Chanos: Bitcoin’s the last thing I’d want to own in a crisis

June 05, 2018
Chris Wheal

Controversial short seller and managing partner of New York’s Kynikos Associates, investment guru Jim Chanos has said that cryptcurrencies would be the last assets he’d want to own in a crisis.

Bitcoin and some of its rivals: useless in a crisis, says Jim Chanos

Open to fraud, cyber attack and highly volatile, Chanos sees cryptocurrencies as the antithesis of a store of value.

“For those who believe that you need to own digital currency as a store of value in the worst-case scenario, that’s exactly the case in which a digital currency will work the least. Food would work the best,” he says.

Libertarian fantasy

Disregarding any hype surrounding the cryptocurrencies as a libertarian fantasy, Chanos says: “The last thing I’d want to own is bitcoin if the grid goes down.”

Amid the hyperbole of his interview at the Institute for New Economic Thinking, Chanos made some interesting points about financial fraud – pertinent given currenct concerns over the rise in criminal activity associated with the rise in popularity of cryptocurrencies.

Fraud cycle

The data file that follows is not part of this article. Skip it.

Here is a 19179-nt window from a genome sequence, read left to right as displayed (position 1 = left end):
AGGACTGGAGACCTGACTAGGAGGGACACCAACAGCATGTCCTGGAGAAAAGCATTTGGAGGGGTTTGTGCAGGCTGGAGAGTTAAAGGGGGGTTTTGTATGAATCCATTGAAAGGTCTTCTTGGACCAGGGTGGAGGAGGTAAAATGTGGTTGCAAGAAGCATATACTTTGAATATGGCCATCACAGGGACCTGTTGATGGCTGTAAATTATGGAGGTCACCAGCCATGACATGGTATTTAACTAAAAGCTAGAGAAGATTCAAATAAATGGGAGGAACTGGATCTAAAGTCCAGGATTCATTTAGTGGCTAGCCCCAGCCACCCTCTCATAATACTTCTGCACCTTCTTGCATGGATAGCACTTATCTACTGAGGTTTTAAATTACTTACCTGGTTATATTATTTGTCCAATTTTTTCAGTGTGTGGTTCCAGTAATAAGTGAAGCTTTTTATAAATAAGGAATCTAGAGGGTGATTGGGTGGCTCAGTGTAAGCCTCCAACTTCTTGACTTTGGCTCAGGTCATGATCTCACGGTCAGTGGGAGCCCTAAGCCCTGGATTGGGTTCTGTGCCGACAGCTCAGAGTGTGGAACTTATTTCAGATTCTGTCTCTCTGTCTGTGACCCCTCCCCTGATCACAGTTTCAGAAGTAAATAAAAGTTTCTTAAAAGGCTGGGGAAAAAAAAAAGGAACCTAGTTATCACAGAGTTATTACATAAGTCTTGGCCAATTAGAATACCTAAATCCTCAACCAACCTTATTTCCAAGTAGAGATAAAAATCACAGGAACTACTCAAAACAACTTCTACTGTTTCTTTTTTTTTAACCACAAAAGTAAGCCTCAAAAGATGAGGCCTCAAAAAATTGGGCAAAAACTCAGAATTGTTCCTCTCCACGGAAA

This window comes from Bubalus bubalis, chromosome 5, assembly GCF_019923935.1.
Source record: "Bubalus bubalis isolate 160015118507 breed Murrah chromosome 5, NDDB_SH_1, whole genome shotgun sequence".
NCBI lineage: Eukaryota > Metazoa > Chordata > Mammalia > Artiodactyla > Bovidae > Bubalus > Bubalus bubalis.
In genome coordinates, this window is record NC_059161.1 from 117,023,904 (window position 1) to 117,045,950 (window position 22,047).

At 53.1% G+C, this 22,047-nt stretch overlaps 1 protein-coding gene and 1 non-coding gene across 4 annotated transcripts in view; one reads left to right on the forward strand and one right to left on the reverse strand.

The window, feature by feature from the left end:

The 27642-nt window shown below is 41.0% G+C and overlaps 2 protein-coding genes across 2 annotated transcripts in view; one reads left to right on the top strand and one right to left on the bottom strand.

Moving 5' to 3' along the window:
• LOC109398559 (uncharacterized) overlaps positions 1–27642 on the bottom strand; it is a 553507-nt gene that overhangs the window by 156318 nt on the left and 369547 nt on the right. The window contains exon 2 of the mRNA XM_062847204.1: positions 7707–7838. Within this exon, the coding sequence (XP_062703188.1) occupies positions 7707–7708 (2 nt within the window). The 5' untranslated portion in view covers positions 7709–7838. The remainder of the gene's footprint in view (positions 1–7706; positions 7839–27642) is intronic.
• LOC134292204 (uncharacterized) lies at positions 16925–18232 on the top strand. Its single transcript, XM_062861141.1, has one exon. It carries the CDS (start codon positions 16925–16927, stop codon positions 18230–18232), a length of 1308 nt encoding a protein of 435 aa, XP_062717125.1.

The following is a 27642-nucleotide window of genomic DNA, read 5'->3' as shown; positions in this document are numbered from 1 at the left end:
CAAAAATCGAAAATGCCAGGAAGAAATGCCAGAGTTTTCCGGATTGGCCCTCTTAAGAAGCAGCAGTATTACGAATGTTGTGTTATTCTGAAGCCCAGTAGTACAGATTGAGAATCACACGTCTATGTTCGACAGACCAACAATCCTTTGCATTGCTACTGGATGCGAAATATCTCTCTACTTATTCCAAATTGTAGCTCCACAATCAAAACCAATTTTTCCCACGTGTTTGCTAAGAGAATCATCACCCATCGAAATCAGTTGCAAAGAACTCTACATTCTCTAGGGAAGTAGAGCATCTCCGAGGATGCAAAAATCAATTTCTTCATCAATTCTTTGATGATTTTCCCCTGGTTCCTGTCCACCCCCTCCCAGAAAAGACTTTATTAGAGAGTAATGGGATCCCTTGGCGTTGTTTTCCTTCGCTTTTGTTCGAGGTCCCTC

Chanos talks of a “fraud cycle” that lags the economic and business cycle. As financial markets improve, peoples’ sense of disbelief and caution garnered from the last downturn begins to disappear.

As the cycle reaches maturity, schemes that might have previously seemed too good to be true begin to gain followers.

“As cycles go on, we tend to see higher instances of fraud,” Chanos says.

“Many frauds are, by their nature, Ponzi schemes that require new money and new investors to pay off the old investors. When people want their money back, the insolvency of the venture is discovered.”

ICO fraud

Indeed, given the rate at which initial coin offerings are now launched, the risk of scams becomes ever greater.

Last month South African police announced they were pursuing a cryptocurrency fraudster who made off with 1bn rand ($80.4m) in an ICO ponzi scam.

So worried is the US Securities and Exchange Commission about ICO scams that it set up its own fake ICO web page to show readers what a fraudulent coin offering looks like.

Chanos says: “Today we’ve got bitcoin and ICOs, which went ballistic in 2017. I suspect going forward we’re going to see more and more evidence of questionable companies as this bull market keeps advancing and aging.

“We’re now nine years into this bull market, same as the ‘90s, so I suspect that now things are starting to percolate. I think bitcoin and the ICOs are just one manifestation of that.”

Post written by Chris Wheal
Chris Wheal is editor of OpenLedger's news and features service. An award-wining business journalists himself, he runs a team of freelance journalists from across the UK and north America.

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